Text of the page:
describe the imageOne year ago, a great American died.  His name was Sandy McDonnell.  He was an honorable man who left behind a remarkable legacy.  It is one we can all learn from.

Sandy was brilliant.   After graduating from Princeton and completing graduate school in Colorado, he worked on the Top Secret Manhattan Project during World War II.  Afterwards, he went on to reach the very highest levels in the corporate sector.  He rose through the ranks to become CEO of a giant aerospace company.  Along the way, he traveled the world, met Presidents and heads of state, and received lots of high-level awards and honors.

Sandy had a very impressive resume, for sure.  However, that’s only part of the person he was.  You see, he was the total package.  Sandy also had a great sense of humor, a huge heart and a warm personality with the ability to make everyone he spoke to feel special.  He was also tall, handsome and athletic.  And, he was a gifted speaker and writer, a generous philanthropist, a person of faith and humility, and a wonderful father, grandfather and husband to his wife of 60 years.  He was even an amazing artist.  

So, based on all of this, you might conclude that Sandy McDonnell’s lasting legacy was that he was a “great leader, a very successful Captain of Industry, a pillar of his community, and a dedicated family man.”  Well, that’s all true, so you’re absolutely right.  However, once again, that’s only part of it.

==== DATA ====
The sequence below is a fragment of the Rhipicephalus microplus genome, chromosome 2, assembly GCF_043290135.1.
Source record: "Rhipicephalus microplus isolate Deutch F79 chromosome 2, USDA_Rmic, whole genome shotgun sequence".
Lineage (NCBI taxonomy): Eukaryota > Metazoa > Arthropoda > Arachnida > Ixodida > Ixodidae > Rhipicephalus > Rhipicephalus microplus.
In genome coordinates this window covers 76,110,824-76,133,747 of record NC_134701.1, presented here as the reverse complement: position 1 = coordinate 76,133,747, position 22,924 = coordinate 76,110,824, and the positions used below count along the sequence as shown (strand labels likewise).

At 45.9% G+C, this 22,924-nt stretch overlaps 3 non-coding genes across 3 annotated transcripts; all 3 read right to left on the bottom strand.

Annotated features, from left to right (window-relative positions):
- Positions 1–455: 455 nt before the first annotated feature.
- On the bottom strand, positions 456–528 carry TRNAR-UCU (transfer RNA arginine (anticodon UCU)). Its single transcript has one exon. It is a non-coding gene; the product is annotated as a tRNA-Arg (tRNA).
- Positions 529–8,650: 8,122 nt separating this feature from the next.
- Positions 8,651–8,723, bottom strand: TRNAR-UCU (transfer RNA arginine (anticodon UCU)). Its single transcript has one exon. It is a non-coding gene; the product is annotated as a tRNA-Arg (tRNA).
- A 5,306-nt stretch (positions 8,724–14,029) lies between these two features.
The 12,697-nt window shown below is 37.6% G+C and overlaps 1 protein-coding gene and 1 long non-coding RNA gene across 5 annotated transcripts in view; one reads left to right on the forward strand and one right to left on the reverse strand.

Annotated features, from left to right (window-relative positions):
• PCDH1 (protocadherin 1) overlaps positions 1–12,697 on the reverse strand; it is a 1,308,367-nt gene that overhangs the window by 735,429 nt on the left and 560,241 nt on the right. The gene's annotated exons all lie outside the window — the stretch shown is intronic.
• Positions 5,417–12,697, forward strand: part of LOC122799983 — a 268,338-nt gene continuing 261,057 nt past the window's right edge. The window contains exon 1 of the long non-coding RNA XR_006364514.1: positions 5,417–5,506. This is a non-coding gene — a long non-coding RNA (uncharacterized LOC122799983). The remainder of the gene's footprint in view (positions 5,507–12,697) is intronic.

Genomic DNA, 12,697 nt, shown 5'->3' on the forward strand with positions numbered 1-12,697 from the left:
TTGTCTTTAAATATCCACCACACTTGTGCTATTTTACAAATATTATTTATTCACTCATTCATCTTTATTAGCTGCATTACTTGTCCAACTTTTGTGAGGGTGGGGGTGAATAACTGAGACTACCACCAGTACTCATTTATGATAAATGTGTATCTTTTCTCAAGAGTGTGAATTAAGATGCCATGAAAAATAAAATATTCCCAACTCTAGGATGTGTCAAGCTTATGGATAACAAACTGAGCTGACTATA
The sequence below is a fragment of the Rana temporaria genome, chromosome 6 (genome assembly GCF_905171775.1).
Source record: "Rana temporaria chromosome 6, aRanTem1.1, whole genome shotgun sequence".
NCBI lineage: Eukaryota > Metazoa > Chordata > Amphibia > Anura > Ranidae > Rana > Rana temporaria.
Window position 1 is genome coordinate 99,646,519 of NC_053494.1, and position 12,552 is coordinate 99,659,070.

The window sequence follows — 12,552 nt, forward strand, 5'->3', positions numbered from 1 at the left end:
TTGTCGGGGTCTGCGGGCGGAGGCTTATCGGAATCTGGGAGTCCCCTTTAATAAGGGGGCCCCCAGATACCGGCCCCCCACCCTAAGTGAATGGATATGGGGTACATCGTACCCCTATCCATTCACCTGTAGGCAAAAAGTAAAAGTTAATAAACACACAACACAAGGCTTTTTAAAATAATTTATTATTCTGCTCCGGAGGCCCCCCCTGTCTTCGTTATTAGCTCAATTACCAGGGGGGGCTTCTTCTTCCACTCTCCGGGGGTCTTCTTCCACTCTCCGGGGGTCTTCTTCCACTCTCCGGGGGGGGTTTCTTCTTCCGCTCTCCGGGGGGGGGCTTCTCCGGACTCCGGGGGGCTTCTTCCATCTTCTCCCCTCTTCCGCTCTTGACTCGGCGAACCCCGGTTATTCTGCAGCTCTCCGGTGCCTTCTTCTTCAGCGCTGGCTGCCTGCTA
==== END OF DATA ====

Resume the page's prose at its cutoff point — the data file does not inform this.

Sandy McDonnell was also the “Father of the Character Education” movement in America.  He devoted much of his adult life (and treasure) to supporting quality, intentional character development in schools.  As for the impact he made, let me put it this way–If it weren’t for Sandy McDonnell, there would be:
                NO Character Education Partnership in Washington, DC;
                NO National Forum on Character Education for the past 19 years;
                NO Eleven Principles of Effective Character Education;
                NO National Schools of Character recognition program;
                NO Promising Practices in Character Education program;
                NO Endowed Chair for Character Education at a university in St Louis;
                NO Leadership Academy for Character Education; and
                NO  CHARACTERplus, which reaches hundreds of schools across Missouri.

Sandy McDonnell was a “larger than life” person most of us read about but never meet.  Through the above initiatives and organizations he had a hand in creating, Sandy profoundly and positively impacted the lives of hundreds of thousands of people, young and old alike.  And, the work continues today.

In closing, Sandy’s legacy certainly includes his family and his many professional achievements.  However, a huge part of this great man’s legacy is also the remarkable work he did to improve schools and develop honest, ethical, caring, responsible and compassionate citizens who will do the right thing and improve our nation and world.  That’s something we should all appreciate and learn from.

What will be your legacy when you “complete your final orbit around the sun on this little spacecraft we call earth,” as Sandy used to say?  If it’s anything like his legacy, you will have lived a very meaningful life.